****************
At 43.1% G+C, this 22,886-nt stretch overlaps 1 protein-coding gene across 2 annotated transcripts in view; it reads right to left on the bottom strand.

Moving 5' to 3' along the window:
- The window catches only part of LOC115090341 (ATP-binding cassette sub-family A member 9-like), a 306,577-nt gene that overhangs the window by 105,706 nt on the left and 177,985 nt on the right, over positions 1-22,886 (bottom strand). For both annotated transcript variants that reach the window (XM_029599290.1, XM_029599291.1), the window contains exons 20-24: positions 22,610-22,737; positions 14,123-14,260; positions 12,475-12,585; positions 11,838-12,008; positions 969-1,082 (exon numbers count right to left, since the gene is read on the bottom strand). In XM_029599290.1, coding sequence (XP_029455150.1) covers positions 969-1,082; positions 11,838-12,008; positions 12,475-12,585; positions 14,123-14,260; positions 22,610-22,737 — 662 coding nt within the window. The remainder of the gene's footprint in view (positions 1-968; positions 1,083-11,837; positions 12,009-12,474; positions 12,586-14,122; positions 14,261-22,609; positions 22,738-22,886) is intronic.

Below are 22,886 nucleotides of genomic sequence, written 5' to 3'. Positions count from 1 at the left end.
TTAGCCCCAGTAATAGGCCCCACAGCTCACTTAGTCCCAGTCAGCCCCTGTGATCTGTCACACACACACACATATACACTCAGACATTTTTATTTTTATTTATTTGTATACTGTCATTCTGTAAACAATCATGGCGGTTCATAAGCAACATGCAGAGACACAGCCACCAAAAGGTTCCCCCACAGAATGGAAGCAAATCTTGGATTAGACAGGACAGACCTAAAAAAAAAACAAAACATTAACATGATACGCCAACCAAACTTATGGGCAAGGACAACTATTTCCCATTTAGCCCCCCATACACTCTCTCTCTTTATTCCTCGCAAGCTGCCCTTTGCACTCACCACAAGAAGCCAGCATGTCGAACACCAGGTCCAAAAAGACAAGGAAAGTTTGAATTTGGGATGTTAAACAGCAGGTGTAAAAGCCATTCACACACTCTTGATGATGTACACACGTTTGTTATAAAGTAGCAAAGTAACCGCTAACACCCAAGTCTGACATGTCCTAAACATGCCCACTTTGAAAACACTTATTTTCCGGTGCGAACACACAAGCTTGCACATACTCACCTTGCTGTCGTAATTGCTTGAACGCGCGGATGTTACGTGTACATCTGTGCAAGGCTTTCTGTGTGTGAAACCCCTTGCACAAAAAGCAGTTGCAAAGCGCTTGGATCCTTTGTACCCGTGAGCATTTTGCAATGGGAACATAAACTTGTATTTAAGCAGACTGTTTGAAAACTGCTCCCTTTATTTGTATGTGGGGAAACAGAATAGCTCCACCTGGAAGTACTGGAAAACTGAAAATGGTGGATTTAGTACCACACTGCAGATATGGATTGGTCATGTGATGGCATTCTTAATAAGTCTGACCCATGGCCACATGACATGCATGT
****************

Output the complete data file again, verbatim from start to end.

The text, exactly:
At 43.1% G+C, this 22,886-nt stretch overlaps 1 protein-coding gene across 2 annotated transcripts in view; it reads right to left on the bottom strand.

Moving 5' to 3' along the window:
- The window catches only part of LOC115090341 (ATP-binding cassette sub-family A member 9-like), a 306,577-nt gene that overhangs the window by 105,706 nt on the left and 177,985 nt on the right, over positions 1-22,886 (bottom strand). For both annotated transcript variants that reach the window (XM_029599290.1, XM_029599291.1), the window contains exons 20-24: positions 22,610-22,737; positions 14,123-14,260; positions 12,475-12,585; positions 11,838-12,008; positions 969-1,082 (exon numbers count right to left, since the gene is read on the bottom strand). In XM_029599290.1, coding sequence (XP_029455150.1) covers positions 969-1,082; positions 11,838-12,008; positions 12,475-12,585; positions 14,123-14,260; positions 22,610-22,737 — 662 coding nt within the window. The remainder of the gene's footprint in view (positions 1-968; positions 1,083-11,837; positions 12,009-12,474; positions 12,586-14,122; positions 14,261-22,609; positions 22,738-22,886) is intronic.

Below are 22,886 nucleotides of genomic sequence, written 5' to 3'. Positions count from 1 at the left end.
TTAGCCCCAGTAATAGGCCCCACAGCTCACTTAGTCCCAGTCAGCCCCTGTGATCTGTCACACACACACACATATACACTCAGACATTTTTATTTTTATTTATTTGTATACTGTCATTCTGTAAACAATCATGGCGGTTCATAAGCAACATGCAGAGACACAGCCACCAAAAGGTTCCCCCACAGAATGGAAGCAAATCTTGGATTAGACAGGACAGACCTAAAAAAAAAACAAAACATTAACATGATACGCCAACCAAACTTATGGGCAAGGACAACTATTTCCCATTTAGCCCCCCATACACTCTCTCTCTTTATTCCTCGCAAGCTGCCCTTTGCACTCACCACAAGAAGCCAGCATGTCGAACACCAGGTCCAAAAAGACAAGGAAAGTTTGAATTTGGGATGTTAAACAGCAGGTGTAAAAGCCATTCACACACTCTTGATGATGTACACACGTTTGTTATAAAGTAGCAAAGTAACCGCTAACACCCAAGTCTGACATGTCCTAAACATGCCCACTTTGAAAACACTTATTTTCCGGTGCGAACACACAAGCTTGCACATACTCACCTTGCTGTCGTAATTGCTTGAACGCGCGGATGTTACGTGTACATCTGTGCAAGGCTTTCTGTGTGTGAAACCCCTTGCACAAAAAGCAGTTGCAAAGCGCTTGGATCCTTTGTACCCGTGAGCATTTTGCAATGGGAACATAAACTTGTATTTAAGCAGACTGTTTGAAAACTGCTCCCTTTATTTGTATGTGGGGAAACAGAATAGCTCCACCTGGAAGTACTGGAAAACTGAAAATGGTGGATTTAGTACCACACTGCAGATATGGATTGGTCATGTGATGGCATTCTTAATAAGTCTGACCCATGGCCACATGACATGCATGT